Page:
Legacy 8: Stereotyping Soldier-Students (or, “The Don’t Ask, Don’t Tell Classroom”)

[I wasn't going to post this one, because I don't care particularly for the tone. But a comment on the earlier "Learning the Enemy's Language" post made me think I should post it anyway. If I seem like I'm slamming veterans as a whole in my recent posts, let this veteran put that appearance to rest with this one. Especially if you deal with veterans in your classroom, this might help. I think people who've only lived school lives are particularly prone to the type of prejudice I describe below. I experienced it myself when I took post-graduate courses during and after my army service.

It's no secret that schools generally fail to produce an informed citizenry. Military experience, on the other hand (or life, in other words, instead of books and teachers), has a funny way of suddenly making one want to learn politics, history, current affairs, and such.  That's a preview of the below.]

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Your script when you see a veteran may read something like this: This person is probably pro-war, thoughtlessly patriotic, Republican, Conservative, Christian, an unreflective robot, a racist, sexist, culturally deprived, unfeeling and uneducated individual.

I shared that script in my academic/civilian days. Then I challenged it by spending five years in the US Army. Based on that experience, here is my advice:

If you ever have veterans in your class (or anywhere else), their pacifism may surprise you. Don’t assume that you know about them based on their military background. You have only thought about what they have lived. You have never faced deployment to a conflict, never wondered if you would return from it to see your family, friends, and loved ones. You have never grappled on the ground with the political reasoning that put you there. You have never hopped into a humvee with a map showing you the suspected minefields you have to drive through to perform your mission. You have never experienced situations in which the unconscionable behavior of your fellow soldiers toward non-combatants or enemies perhaps transformed your value system on a deep cognitive-emotional level. You have never lost someone to war and wondered why.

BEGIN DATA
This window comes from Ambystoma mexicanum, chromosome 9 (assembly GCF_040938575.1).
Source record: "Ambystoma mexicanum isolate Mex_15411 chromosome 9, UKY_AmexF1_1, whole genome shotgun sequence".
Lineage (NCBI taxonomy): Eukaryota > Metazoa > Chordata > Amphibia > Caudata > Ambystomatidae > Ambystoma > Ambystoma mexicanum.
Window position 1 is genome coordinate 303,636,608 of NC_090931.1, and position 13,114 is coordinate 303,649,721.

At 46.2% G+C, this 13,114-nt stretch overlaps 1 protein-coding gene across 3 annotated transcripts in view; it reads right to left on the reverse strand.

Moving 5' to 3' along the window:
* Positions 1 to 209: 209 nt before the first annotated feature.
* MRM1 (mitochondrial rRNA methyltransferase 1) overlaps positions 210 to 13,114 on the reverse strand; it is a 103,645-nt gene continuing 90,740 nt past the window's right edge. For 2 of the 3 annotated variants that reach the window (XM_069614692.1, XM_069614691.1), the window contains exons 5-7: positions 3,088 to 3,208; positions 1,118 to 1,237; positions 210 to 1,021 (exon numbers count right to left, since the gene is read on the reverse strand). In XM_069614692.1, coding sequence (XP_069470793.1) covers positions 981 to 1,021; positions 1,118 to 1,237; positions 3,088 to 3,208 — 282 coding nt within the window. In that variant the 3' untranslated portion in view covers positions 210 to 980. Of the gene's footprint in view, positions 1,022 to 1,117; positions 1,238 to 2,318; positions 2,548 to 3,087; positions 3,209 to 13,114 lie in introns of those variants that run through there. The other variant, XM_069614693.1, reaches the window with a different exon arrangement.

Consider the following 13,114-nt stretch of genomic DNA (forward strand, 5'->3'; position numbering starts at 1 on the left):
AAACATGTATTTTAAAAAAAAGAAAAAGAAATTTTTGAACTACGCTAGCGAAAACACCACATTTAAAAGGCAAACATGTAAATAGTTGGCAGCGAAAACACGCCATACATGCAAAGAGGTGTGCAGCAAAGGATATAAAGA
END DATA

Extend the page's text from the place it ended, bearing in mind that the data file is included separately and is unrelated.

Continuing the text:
Don’t assume your white male veterans are racist, sexist, or classist. You have probably never experienced as diverse, egalitarian and, yes, socialist a society as the US military. Men and women of all ethnic, regional, religious, and cultural backgrounds—even privileged ones—are forced on a daily basis to transcend their differences and bond into effective teams for their very survival. Soldiers’ stereotypes of those different from them are quickly shattered when they observe these others in action. Americans (and resident non-Americans) share quarters, classes, camps, duties, and recreational activities. Interracial relationships are common.

Don’t assume that veterans know less than you do about political and world events. What you have only studied, they have often lived—and, because they were living it, independently read about and studied – possibly as much as you.

Don’t assume that veterans are thoughtless patriots. The Vietnam generation is not the only one that emerged from military service critically politicized.

The Web Legacy Series So Far:
1. Fear and Trembling at Camp Joy: Unborn Again
2. The Hulk Leads to Hamlet: Reading Despite School
3. Of Jocks and Fags: The High School Bullying Years
4. In the Crumbling Temple of the Dead White Males: The Beatnik College Years, pt. 1
5. Human Sacrifice: The College Years, pt. 2
6. Learning the Enemy’s Language: The Army Years, part 1
7. Teaching Killing: The Army Years, part 2

16 thoughts on “Legacy 8: Stereotyping Soldier-Students (or, “The Don’t Ask, Don’t Tell Classroom”)”

  1. And this is why, as anti-war as I am, I also have to have a respect for the work that soldiers do. It’s an immense sacrifice, and walking past veteran’s hospitals and working with vets of all ages really gave me a different dimension of their work. We in this country still have a lot to do to truly honor our past and present soldiers, but for better or worse, they’re called to duty at the drop of a dime and at the will of our commander-in-chief. Well written, sir.

    joses last blog post..A Letter To A New NYC Teaching Fellow

  2. Clay,
    This post says so much about the assumptions we carry around with us, in this case about veterans, in others it could be about our students, the teachers we work with, or any other group of people. When we start to live by our assumptions, we stop learning.
    Good reminder. Good post.

  3. @Jose, Thanks for dropping by. FYI, I’ve been lurking on your blog since my favorite bitch, hellcat, and absolute doll, Taylor the Teacher, turned me on to it. My apologies for not being much of a commenter. I do enjoy your point of view.

    @Tracy, Your extension of this specific to the general habit of pigeonholing is so apropos. I should have closed with that insight. Thanks for adding it :)